"Role of Court in judicial settlement of territorial and boundary disputes — Nigeria's claim to Bakassi based on original title and historical consolidation and to settlements around Lake Chad based on historical consolidation — 1884 Treaty of Protection between Great Britain and Kings and Chiefs of Old Calabar — Legal basis for solving dispute — Invalidity of Anglo-German Agreement of II March 1913 — Failure of Court to properly assess evidence establishing historical consolidation — Historical consolidation provides valid basis for territorial title.
2. But this notwithstanding, with reference to the Court's role as an arm of preventive diplomacy, i.e., being seised of disputes which seem entirely political but which have a legal component, the President of the Court told the United Nations General Assembly in 1991 that the Court's mission was to declare and apply the law, and that it would range outside that task at its peril and at the peril of international law (see Sir Robert Jennings, "The Role of the International Court of Justice", British Year Book of International Law (BYBIL), 1997, p. 3). Therefore, even in performing this role the Court is bound, pursuant to its Statute, to apply relevant treaties and conventions as well as general principles of law recognized by the Parties (Statute of the Court, Art. 38). Hence, the Court cannot allow itself to abdicate this judicial responsibility.
3. I am, however, obliged to observe that the conclusion reached by the Court with respect to the 1884 Treaty between Great Britain and the Kings and Chiefs of Old Calabar regarding the Bakassi Peninsula is tantamount to a recognition of political reality rather than to an application of the treaty and the relevant legal principles. In my view, it is not the function of the Court to recognize or consecrate political reality but rather to apply the law in ruling on disputes before it. Nor can I concur with the Court's response to the claim of "historical consolidation" by Nigeria in this case, the implication being that conventional title based on the 1913 Anglo-German Agreement is the only valid means of acquiring title or that the mode of territorial acquisition is closed. If the latter were the case, there would have been no place in the Court's jurisprudence for prescriptive title, etc. In my view, the approaches taken by the Court to reach its conclusions on these two issues are both fundamentally flawed.The main purpose of applying the law is to do justice and where the law is not correctly applied it could lead to an injustice. It is principally because of my disagreement with the conclusions and findings of the Court regarding these two issues that 1 have decided to exercise the faculty to enter this dissenting opinion as provided for by the Statute.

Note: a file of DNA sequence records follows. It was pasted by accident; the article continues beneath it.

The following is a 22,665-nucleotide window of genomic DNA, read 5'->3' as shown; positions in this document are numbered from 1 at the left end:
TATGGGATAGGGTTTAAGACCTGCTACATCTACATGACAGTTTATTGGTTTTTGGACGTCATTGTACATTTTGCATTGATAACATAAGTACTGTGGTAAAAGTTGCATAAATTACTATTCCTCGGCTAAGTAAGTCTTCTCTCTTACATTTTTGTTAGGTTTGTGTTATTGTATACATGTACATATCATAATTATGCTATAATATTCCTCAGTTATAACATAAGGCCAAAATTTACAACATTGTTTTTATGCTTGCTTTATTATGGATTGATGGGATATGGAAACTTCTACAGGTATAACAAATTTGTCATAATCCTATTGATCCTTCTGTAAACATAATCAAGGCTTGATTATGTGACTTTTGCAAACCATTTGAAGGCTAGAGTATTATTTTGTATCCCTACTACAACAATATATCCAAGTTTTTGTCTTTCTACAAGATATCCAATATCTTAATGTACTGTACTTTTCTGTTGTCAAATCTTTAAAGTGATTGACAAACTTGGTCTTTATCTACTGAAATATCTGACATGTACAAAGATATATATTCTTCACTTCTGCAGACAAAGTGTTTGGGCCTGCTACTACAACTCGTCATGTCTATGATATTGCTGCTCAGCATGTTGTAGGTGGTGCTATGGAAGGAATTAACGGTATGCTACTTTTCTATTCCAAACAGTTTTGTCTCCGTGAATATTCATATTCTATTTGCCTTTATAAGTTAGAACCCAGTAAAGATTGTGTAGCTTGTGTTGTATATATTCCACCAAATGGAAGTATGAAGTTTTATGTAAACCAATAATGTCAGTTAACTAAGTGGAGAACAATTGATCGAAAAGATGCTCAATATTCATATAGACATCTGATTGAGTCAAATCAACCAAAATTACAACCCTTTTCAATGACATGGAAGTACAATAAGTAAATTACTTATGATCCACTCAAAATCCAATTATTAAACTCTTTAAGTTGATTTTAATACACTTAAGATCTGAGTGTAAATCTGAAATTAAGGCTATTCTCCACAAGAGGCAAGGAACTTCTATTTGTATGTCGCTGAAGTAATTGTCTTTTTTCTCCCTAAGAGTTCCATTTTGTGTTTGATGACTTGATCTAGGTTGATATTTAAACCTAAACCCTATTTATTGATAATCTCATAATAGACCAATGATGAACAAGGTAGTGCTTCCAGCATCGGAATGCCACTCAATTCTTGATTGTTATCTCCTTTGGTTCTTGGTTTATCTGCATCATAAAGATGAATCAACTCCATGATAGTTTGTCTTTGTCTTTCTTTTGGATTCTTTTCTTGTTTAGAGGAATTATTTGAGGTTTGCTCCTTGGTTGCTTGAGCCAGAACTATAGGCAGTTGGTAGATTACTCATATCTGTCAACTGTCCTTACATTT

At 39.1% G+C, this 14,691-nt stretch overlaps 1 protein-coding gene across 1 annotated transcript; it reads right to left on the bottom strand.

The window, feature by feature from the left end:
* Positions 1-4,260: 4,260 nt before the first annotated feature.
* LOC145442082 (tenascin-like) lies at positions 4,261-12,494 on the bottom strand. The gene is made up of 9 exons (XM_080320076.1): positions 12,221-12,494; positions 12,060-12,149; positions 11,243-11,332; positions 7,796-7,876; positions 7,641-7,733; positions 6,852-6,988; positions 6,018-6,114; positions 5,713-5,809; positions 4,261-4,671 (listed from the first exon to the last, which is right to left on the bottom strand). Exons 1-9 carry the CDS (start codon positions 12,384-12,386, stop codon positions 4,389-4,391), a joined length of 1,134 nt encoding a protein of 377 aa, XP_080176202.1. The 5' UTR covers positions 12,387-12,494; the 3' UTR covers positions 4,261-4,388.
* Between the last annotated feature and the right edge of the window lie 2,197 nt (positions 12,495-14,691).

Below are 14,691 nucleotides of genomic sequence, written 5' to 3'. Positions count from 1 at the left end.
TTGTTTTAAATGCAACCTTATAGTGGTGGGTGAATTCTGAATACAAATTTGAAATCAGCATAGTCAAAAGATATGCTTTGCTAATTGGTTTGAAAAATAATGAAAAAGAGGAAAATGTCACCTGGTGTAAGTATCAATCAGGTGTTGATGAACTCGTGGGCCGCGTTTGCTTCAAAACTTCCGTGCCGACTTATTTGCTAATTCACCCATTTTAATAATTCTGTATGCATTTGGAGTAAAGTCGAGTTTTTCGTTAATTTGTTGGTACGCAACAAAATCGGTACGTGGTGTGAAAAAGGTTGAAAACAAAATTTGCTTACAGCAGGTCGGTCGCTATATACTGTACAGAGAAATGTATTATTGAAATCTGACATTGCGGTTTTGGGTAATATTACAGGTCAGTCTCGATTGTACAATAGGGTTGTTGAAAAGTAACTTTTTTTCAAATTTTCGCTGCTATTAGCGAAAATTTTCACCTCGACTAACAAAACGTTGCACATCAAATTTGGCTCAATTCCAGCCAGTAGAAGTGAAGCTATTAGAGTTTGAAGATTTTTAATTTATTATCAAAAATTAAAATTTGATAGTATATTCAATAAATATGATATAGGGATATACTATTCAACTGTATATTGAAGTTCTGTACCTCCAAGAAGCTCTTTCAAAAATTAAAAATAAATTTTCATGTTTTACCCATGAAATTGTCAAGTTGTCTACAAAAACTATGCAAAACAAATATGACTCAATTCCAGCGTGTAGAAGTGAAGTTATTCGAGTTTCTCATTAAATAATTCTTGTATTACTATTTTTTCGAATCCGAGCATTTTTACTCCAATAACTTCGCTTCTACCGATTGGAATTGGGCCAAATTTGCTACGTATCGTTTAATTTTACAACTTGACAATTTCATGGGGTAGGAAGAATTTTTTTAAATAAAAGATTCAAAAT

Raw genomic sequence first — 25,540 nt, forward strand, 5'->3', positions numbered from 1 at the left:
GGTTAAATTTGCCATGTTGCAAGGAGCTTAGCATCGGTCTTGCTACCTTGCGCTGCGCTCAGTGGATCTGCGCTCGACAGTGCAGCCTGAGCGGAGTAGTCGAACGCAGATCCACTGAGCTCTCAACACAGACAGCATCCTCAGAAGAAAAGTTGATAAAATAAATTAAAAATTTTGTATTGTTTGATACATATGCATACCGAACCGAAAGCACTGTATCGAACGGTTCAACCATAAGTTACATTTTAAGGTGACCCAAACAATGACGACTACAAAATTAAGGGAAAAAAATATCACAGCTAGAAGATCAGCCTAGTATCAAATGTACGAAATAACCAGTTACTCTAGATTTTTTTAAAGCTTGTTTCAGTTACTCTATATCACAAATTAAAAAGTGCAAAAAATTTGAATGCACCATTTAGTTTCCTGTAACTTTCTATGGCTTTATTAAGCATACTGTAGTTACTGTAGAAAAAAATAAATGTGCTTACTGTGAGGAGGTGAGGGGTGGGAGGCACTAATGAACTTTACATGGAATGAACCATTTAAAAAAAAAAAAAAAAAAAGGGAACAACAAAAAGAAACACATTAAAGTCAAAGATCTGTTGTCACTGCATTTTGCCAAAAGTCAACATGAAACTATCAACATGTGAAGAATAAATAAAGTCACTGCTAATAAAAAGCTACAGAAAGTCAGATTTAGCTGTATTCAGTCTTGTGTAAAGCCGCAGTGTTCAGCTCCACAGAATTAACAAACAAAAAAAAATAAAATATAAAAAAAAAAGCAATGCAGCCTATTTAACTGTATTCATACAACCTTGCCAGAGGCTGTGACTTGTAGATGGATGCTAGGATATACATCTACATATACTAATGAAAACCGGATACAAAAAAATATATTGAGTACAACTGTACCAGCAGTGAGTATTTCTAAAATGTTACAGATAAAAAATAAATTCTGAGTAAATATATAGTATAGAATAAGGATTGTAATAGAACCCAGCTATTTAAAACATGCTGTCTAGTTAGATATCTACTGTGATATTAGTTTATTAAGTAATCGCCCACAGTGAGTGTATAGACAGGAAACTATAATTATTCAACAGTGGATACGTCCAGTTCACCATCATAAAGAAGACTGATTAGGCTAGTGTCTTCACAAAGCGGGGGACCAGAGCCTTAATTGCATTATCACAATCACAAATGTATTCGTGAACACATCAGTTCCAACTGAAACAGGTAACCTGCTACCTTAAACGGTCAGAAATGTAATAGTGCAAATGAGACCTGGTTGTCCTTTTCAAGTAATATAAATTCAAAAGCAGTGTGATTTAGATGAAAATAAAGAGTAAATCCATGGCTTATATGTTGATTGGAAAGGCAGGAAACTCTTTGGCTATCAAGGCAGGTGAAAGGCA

20. Another aspect of the Judgment which has given me much cause for legal concern is the Court's refusal to assess Nigeria's evidence relating to historical consolidation, which was one of the main grounds of it's claim to territorial title to Bakassi and with respect to some villages which had grown up around Lake Chad, and the Court's treatment with regard to the concept itself. Nigeria claimed that historical consolidation, which is founded upon proven long use, coupled with a complex of interests and relations which, in themselves, have the effect of attaching a territory, constitutes a legal basis of territorial title.